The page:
When Vingroup announced its plan to list on Singapore’s Stock Exchange (SGX) in 2014, it was considered that such a listing would pave the way for local companies to quickly follow suit; especially, as Vietnam could benefit from foreign demand. Since then, like many other Vietnamese aspirants before it, Vingroup’s offshore IPO launch was put off. Still, why hasn’t there been a homegrown Vietnamese company listed on a foreign bourse yet?
In general, Vietnamese companies would require between two to three years to prepare for an overseas listing. This is largely due to differences between international and Vietnamese accounting standards and the high standards required for corporate governance and internal controls in overseas stock exchanges. Nevertheless, it is expected that many companies will be listed on foreign stock exchanges in the future, as more and more Vietnamese companies look to raise capital through a different channel. As part of an important, long-term strategy for a Vietnamese company, timing would be key, as well as readiness; rather than merely economic conditions and external factors. An overseas listing would enhance a Vietnamese company’s image both domestically and internationally.
While in an economic crisis, the value of the business might not be as high as management expects. On the other hand, the chances for successfully listing in overseas markets might be higher, as, practically speaking, an overseas exchange, professional advisers and relevant parties will be conscientiously making more efforts in the listing process.
Despite tough economic times, overseas listings continue to take place in the Asian region, such as on SGX and Hong Kong Stock Exchange (HKEx).
There have been several companies in Vietnam that have successfully listed on overseas stock exchanges. Vedan International has been listed on HKEx since 2003; Vietnam Manufacturing and Export Processing has been listed since 2007 and Luks Group (Vietnam Holdings) since 1987. Other companies which have significant operations in Vietnam – such as PXP Vietnam Asset Management, Vietnam Holdings, VinaCapital, Vietnam Property Fund and XP Power – are listed on the London Stock Exchange. However, these companies were mainly owned by foreign shareholders prior to their IPOs.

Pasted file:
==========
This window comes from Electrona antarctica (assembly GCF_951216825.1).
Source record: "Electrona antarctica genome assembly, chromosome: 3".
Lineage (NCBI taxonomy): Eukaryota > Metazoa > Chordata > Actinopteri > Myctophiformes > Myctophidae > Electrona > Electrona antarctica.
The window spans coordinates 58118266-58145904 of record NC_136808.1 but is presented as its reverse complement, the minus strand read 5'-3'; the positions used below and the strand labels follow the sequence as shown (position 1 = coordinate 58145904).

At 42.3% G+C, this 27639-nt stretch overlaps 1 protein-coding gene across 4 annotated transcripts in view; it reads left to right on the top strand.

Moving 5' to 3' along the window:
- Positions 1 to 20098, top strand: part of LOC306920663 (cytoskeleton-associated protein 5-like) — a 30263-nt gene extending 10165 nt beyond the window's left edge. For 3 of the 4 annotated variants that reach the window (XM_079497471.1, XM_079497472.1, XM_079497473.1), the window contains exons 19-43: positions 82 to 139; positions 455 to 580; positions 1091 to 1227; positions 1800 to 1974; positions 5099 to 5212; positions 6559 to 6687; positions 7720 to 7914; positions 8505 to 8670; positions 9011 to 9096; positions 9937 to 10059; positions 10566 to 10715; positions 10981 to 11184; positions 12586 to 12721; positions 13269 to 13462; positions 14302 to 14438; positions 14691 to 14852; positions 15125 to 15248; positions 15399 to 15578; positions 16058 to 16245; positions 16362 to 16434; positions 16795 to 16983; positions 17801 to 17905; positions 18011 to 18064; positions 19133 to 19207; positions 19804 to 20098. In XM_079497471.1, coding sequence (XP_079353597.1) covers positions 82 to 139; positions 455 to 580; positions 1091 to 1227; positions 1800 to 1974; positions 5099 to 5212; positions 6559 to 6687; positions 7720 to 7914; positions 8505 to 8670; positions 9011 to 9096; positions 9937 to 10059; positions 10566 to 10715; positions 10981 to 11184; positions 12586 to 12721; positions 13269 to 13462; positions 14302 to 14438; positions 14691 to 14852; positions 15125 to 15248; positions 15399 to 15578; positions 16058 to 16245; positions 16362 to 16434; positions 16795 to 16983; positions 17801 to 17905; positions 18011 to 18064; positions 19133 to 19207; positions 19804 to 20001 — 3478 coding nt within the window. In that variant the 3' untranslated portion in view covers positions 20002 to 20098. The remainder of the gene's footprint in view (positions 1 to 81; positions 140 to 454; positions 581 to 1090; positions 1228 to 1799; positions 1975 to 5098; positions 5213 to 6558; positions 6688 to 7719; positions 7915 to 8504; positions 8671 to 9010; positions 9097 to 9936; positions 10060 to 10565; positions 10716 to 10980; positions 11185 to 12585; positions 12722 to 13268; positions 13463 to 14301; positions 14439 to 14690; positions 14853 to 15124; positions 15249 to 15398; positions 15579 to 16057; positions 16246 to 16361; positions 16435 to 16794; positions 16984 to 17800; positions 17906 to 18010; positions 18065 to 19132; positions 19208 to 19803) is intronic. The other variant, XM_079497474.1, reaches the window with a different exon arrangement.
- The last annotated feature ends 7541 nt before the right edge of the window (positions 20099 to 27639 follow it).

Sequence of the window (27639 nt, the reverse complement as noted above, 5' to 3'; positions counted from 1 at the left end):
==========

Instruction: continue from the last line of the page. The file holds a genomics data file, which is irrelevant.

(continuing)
Thus, it is arguable that there are no grassroots Vietnamese companies listed overseas. There are several reasons why many difficulties are encountered, including: (i) commercial reasons (price is not right, poor cost-benefit ratios); (ii) legal framework; and (iii) compliance with overseas stock exchange rules.
Benefits. A successful overseas listing would provide broader access to capital by creating an international market for the company’s shares. It would enhance the company’s profile, align the company to international corporate governance and transparency standards, widen and diversify its shareholder base and increase trading liquidity. Since very few Vietnamese stocks trade overseas, this would play a positive impact on the valuation of the company.
Costs. Maintaining a listing overseas requires the company to incur additional costs and commit resources to ensure the fulfilling of additional and continuous obligations and reporting requirements.